Just some stray thoughts running through my mind as I sit in front of my computer listening to Remkimi Cherput telling me about her ‘perkhuang zaitin thiam’ this Sunday evening.

Tokyo 30 March 2008  

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Comments on: "Dreaming in Hmar, Writing in English" (4)

  1. I think the world’s getting increasingly unified and fusing into oneness all the time so while you may consider yourself very Hmar compared to your children, what about compared to your father? He probably thinks you’re not Hmar enough! The times we live in and our environments dictate a lot of our attitudes, irrespective of our blood or culture. Which is why you’re probably less of a Hmar man than your dad is…you simply didn’t live in as segregated or pure a Hmar society as he did, and the same goes for your kids. It’s all part of change and development. You win some, you lose some.

    I’m no fan of the zohnahthlak ideology. I know for a fact that it began as part of a political campaign so as far as I’m concerned, it’s just all so much bunkum. Politics bores me stiff. Rather than fuss over inanities, let’s focus on the more important issues of life like integrity, honesty, selflessness, humanitarianism, moral values, manners, respect for your elders etc

  2. J’s reaction to the zohnathlak ‘ideology’ is typical of all Mizos from Mizoram. This typical reaction is the single biggest reason why other tribes from the ‘zohnathlak’ group cannot come together and unite. The biggest stumbling block is the Mizos themselves because they think they will lose the benefits they think they are getting now. When Mizos from Mizoram start getting out from their state and experience real life, then we may have some hope. Until then, we are like this only.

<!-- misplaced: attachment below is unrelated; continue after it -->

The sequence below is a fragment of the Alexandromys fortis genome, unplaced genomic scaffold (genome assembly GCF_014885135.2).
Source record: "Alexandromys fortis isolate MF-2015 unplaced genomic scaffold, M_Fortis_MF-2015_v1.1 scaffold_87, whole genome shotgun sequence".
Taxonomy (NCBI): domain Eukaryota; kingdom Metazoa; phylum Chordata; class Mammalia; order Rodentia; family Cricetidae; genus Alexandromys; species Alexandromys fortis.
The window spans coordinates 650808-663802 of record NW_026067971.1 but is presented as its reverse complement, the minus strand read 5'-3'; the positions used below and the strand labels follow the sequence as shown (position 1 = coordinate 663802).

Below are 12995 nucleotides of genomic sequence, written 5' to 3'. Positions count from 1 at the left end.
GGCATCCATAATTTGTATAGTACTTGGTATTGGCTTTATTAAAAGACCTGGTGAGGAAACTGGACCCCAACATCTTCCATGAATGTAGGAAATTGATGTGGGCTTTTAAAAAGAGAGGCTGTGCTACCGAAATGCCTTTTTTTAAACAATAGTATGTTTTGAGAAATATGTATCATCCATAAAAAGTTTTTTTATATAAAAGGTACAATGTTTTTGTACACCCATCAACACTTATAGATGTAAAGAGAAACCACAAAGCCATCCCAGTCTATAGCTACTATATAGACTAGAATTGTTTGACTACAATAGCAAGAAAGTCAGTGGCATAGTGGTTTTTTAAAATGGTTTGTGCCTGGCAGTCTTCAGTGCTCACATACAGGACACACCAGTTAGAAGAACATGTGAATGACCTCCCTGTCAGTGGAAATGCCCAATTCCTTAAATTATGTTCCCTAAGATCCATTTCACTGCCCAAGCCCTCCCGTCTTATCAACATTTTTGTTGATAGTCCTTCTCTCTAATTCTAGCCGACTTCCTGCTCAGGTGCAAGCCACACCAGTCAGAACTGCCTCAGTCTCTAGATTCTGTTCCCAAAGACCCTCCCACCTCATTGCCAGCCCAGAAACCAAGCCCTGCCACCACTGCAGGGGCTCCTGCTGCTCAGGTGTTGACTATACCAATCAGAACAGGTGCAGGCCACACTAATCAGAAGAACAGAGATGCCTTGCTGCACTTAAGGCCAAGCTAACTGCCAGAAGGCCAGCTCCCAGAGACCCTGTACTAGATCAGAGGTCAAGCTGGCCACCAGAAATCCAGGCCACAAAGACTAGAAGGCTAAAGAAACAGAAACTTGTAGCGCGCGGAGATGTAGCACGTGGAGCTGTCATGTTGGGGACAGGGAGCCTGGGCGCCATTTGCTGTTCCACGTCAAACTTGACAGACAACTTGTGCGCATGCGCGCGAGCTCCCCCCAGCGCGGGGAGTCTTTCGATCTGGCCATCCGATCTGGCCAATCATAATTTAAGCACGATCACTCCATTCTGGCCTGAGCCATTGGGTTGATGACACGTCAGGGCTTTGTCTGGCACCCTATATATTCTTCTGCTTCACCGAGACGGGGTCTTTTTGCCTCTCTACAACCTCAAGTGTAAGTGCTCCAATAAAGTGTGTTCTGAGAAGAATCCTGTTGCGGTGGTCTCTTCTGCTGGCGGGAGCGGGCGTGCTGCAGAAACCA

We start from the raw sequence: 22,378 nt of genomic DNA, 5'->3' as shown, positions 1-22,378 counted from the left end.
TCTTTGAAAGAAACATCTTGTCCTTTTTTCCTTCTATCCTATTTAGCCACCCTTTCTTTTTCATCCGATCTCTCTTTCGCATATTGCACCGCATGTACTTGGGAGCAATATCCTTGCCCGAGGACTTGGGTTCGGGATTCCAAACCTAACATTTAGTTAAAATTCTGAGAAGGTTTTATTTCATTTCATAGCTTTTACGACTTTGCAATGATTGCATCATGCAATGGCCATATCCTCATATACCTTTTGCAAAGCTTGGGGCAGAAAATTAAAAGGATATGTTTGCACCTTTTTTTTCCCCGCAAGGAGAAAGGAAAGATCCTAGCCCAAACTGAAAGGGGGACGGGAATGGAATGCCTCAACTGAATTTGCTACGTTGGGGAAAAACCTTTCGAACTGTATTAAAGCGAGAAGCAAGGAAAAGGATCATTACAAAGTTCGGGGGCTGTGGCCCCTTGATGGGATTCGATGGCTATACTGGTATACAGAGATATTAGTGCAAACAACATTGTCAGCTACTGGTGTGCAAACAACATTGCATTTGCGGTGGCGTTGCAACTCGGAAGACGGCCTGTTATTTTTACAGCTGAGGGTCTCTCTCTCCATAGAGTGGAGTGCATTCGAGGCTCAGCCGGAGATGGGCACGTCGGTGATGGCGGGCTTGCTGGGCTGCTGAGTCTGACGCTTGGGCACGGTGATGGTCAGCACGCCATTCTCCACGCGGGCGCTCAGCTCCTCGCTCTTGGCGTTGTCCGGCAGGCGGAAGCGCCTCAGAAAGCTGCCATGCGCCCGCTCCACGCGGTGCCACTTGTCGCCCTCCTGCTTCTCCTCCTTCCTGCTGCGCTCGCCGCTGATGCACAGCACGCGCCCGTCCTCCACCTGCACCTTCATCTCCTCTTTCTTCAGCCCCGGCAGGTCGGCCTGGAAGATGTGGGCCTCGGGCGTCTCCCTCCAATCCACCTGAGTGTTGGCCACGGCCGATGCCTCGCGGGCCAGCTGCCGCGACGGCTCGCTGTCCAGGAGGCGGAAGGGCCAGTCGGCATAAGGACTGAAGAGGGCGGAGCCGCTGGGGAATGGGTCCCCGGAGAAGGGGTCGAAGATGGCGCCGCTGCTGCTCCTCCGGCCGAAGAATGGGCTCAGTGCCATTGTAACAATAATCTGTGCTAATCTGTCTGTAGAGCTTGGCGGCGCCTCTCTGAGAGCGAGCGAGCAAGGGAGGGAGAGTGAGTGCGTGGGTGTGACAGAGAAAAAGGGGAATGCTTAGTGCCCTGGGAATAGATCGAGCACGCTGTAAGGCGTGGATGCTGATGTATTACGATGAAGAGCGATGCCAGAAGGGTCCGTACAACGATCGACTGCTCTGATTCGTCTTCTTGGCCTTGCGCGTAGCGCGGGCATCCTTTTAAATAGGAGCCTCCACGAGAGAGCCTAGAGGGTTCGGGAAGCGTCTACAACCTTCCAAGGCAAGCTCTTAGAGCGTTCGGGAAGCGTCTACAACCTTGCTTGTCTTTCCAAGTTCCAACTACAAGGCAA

3. @ KP: It has been proven that there can be no real unity if there is no oneness in the language spoken. Remember the Tower of Babel? Even in India, states are demarcated according to the language spoken.

    Sure, it would be wonderful if all tribes from the zohnathlak group unite. But then, how long do you think that unity will be there if people are speaking in different tongues? And then if the larger Mizo group appeal for one language to be spoken – Duhlian, then the others will of course complain of domination and ethnic cleansing.

    Likewise, North Indians are despised by everybody else because of their attitude towards non-Hindi speakers and how they believe that only those who speak Hindi are true Indians. A tamilian would definitely not let go of hisculture and heritage. And now, everybody else have to learn Hindi, which might make things easy, except that Hindi speakers never take any attempt to learn tamil, kannada, marathi etc.

    Similarly, I speak what people call as “duhlian”. If everybody else who speak “duhlian” also attempt to learn “paihte” or “hmar” etc, then there may be no problem. Except ofcourse, most people do not have the time or patience to do that. Hence eventually, I feel that zohnathlak unity, however strong I support it, is still a loong way ahead.

  4. I know and understand English, Hmar and Mizo equally well but i normally dreamt in Hmar in matters connected to Hmar, in Duhlian in matters of Mizo concern and in English on anything connected to official functioning. I believe we think and dream in a language we are closely associated with notwithstanding our nationality. LK